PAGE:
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Summary: Christmas Message: We have not grown weary of this ancient story. A baby in a manger. Shepherds in a field. Why do the events in a small Jewish village more than 2000 years ago still intrigue the human mind and soul? The incarnation... God taking upon

In Jesus Holy Name December 24, 2010

Christmas Eve– Matthew 2:1-4 Redeemer

“The Finger Prints of God....Visible”

Each and every Christmas I am amazed at the impact of the old, old story of God’s incarnation has on people. We have not grown weary of this ancient story. A baby in a manger. Shepherds in a field. The light and music of angels filled the dark sky. After 2000 plus years of exhausting repetition why do the events in the small Jewish village of Bethlehem still intrigue us?

Is it the momentum of long established traditions? Homes are decorated with juniper and holly. We deck our shrubs and frame our homes with tiny white lights. Our living rooms display a decorated tree. Ornaments commemorate vacation memories past or family history. Nativity scenes grace our lawns and mantles.

Ironic, all this decking and glitter when the movement of God that Christmas recalls is away from glitter and tinsel.

The event of Christmas is about remembering who is responsible for this whole Christmas thing. The truth of Christmas is wrapped in the words of the angel. “Today a Savior has been born to you. He is Christ the Lord.” It was and remains a message of joy. For God so loved the world that he gave his one and only son so that whoever would believe in him might have eternal life.”

It was a very bold thing for God to do. God chose to take upon Himself human finger prints. Unique. Special. The baby, born in Bethlehem, to Mary and Joseph, like every other human baby, was born in the normal way. Yet, at the same time God Himself, the Creator of the universe decided to enter human history and possess his own special and unique finger prints. Mary and Joseph gave him the name Jesus, just as the angel had told them.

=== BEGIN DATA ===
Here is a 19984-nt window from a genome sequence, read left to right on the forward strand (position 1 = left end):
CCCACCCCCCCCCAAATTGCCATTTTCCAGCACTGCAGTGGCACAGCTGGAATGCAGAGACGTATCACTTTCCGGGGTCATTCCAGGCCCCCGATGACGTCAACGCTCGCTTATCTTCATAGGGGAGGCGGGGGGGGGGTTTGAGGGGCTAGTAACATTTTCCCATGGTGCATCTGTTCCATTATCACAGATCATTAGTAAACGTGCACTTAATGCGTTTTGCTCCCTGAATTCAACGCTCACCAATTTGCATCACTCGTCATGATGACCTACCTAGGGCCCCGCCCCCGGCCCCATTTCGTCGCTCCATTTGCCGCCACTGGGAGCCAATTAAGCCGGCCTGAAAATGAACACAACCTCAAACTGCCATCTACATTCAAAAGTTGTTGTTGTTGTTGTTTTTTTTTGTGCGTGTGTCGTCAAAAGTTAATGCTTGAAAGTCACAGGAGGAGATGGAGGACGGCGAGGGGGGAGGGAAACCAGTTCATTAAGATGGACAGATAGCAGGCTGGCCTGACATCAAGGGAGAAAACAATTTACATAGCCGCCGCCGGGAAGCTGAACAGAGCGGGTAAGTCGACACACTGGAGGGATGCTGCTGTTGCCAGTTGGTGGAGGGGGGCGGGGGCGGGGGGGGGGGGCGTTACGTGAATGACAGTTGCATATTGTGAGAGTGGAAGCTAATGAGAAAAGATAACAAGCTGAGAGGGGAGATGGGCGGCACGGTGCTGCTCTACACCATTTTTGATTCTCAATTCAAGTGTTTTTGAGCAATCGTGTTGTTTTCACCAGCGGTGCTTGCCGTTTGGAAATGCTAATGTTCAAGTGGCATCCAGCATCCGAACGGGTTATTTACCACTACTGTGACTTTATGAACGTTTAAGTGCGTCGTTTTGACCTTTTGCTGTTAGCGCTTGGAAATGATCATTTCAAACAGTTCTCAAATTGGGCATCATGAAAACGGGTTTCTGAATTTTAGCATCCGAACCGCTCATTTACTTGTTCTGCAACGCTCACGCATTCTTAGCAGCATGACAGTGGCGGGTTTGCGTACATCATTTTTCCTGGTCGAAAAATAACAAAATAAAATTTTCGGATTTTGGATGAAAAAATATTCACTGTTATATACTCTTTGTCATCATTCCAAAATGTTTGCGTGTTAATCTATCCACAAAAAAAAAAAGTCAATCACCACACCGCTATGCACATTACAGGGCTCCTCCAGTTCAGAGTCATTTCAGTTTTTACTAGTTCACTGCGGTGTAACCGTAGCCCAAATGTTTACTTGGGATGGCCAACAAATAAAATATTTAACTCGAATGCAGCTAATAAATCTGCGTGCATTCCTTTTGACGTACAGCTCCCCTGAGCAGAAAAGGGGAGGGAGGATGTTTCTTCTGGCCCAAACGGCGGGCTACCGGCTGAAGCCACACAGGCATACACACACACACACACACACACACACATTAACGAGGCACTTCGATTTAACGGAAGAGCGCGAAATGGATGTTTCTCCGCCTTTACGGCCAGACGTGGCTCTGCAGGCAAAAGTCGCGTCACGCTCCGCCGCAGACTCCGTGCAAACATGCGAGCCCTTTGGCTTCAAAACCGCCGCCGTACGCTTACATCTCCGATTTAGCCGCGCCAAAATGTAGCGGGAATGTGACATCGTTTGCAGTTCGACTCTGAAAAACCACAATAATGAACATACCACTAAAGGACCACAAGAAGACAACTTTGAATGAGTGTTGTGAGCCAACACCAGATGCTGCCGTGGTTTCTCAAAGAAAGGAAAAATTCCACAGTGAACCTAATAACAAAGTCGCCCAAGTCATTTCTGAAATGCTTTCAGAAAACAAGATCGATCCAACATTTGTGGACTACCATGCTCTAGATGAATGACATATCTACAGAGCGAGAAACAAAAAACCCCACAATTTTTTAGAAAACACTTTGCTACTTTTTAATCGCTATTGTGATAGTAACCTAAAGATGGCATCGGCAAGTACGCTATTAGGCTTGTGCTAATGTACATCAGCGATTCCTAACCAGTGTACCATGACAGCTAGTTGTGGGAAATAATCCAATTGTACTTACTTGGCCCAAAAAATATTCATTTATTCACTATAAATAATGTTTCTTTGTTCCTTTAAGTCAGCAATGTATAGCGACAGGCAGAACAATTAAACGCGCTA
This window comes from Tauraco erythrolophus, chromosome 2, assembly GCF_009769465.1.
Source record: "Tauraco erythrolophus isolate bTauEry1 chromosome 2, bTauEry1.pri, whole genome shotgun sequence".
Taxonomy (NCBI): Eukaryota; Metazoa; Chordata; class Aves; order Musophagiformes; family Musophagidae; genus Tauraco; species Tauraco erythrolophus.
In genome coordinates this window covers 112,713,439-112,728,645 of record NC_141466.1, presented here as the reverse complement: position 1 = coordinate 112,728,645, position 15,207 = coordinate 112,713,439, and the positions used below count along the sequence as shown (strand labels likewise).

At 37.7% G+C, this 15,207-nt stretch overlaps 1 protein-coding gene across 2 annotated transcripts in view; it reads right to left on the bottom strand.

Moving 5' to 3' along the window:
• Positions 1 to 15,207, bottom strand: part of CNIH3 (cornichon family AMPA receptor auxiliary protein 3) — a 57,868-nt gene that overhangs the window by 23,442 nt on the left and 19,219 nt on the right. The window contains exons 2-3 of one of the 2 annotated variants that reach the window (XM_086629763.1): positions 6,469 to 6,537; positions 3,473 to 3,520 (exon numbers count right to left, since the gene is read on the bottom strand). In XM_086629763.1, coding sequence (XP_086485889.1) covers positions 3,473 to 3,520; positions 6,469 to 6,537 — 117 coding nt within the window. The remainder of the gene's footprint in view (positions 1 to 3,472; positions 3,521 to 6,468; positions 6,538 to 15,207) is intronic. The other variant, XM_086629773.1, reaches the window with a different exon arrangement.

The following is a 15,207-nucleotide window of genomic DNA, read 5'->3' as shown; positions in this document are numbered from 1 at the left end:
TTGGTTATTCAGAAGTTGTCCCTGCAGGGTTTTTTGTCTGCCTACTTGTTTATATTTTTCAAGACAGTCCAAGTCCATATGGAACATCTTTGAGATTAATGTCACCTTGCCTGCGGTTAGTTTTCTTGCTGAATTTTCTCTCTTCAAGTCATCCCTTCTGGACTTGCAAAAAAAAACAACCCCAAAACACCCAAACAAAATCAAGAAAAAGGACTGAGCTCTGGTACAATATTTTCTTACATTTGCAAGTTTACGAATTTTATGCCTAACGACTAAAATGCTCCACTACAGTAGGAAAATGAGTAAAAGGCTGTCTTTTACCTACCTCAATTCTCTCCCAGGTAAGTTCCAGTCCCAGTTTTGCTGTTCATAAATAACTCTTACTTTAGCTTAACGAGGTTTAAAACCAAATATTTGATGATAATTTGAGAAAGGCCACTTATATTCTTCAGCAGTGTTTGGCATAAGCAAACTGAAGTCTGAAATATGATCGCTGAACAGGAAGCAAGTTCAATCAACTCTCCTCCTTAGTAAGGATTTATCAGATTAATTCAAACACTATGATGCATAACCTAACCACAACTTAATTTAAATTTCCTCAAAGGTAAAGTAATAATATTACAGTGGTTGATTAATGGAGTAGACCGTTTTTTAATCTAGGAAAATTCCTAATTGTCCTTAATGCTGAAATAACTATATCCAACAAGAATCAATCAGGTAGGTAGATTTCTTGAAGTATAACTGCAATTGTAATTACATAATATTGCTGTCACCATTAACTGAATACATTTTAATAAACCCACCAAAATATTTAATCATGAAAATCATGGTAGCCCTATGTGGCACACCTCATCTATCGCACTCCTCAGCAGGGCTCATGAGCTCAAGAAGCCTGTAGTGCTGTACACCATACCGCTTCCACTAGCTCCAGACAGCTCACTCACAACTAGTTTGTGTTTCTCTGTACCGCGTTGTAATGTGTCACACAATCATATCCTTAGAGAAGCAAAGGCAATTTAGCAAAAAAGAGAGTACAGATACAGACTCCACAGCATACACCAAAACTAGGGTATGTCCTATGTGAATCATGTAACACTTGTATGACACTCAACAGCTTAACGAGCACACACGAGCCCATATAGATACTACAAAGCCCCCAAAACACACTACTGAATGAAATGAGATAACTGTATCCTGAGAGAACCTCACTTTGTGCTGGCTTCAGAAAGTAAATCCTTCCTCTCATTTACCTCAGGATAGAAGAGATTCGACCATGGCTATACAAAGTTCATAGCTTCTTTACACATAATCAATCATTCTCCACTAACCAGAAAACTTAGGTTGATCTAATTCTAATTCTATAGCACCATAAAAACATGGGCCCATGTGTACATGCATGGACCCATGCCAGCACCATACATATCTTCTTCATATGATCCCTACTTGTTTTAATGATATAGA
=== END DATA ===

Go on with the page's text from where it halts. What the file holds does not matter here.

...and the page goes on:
Did you know that Christmas was originally a worship service called the Christ Mass, a celebration of the Incarnation? It was and is a celebration of the first in kind event when God became a human being; deity put on flesh and blood. For a period of time, the invisible Creator of all things came to live on earth as a human being.

The great theologian G.K. Chesterton correctly called the birth of Jesus in Bethlehem an “enormous exception”, something absolutely unique.

We realize that in this economic driven culture in which we now live, the word “incarnation” does not sell toys. The celebration of the “Christ Mass” will not bring human eyes to view the windows in the stores of merchants.

To be sure most people believe that there was some kind of Creator or “Intelligent Designer” who made the universe and then stepped away. The scientific fact that galaxies don’t crash into each other and the knowledge that gravity holds things in place cannot be a random accident.

But to acknowledge that an omnipotent Creator would take the form of a helpless infant, in which the hands that made the universe would become hands too small to reach beyond a crib, staggers the human mind. Yet this is the miracle of the Incarnation. This is the celebration of the Christ Mass.

Never before, nor sense, has any religion ever even hinted that the One invisible maker of all things became a human being and dwelt on earth, but this is what Christianity claims for the birth of Jesus in Bethlehem. It was a bold thing for God to do in order to be known.

He chose to have the fate of the world rest upon the response of a small town teenage girl and her 20 plus year old fiancĂ©. How many times did Mary go over the words of the angel, as she felt the growing infant kicking against the wall of her uterus? How many times must Joseph have second guessed his own encounter with the angel – just a dream?

How easy it would have been for Joseph to explain away a dream while living under the gossip of neighbors who could plainly see the changing shape of the woman he planned to marry.

I am impressed that when the Son of God became a human being he played by the rules, harsh rules. For we all know small towns do not treat kindly young boys who grow up with a questionable paternity.

When the story of the “incarnation” was told the Romans laughed at the idea of a “god” becoming flesh with real finger prints. Oh, sure, a Roman “god” might have a fling with a mortal woman and then disappear to a better realm. But then, you know your side of the tracks and the gods know theirs. The Creator of the Universe taking upon himself flesh and bone, born into the world as an infant…Hilarious!

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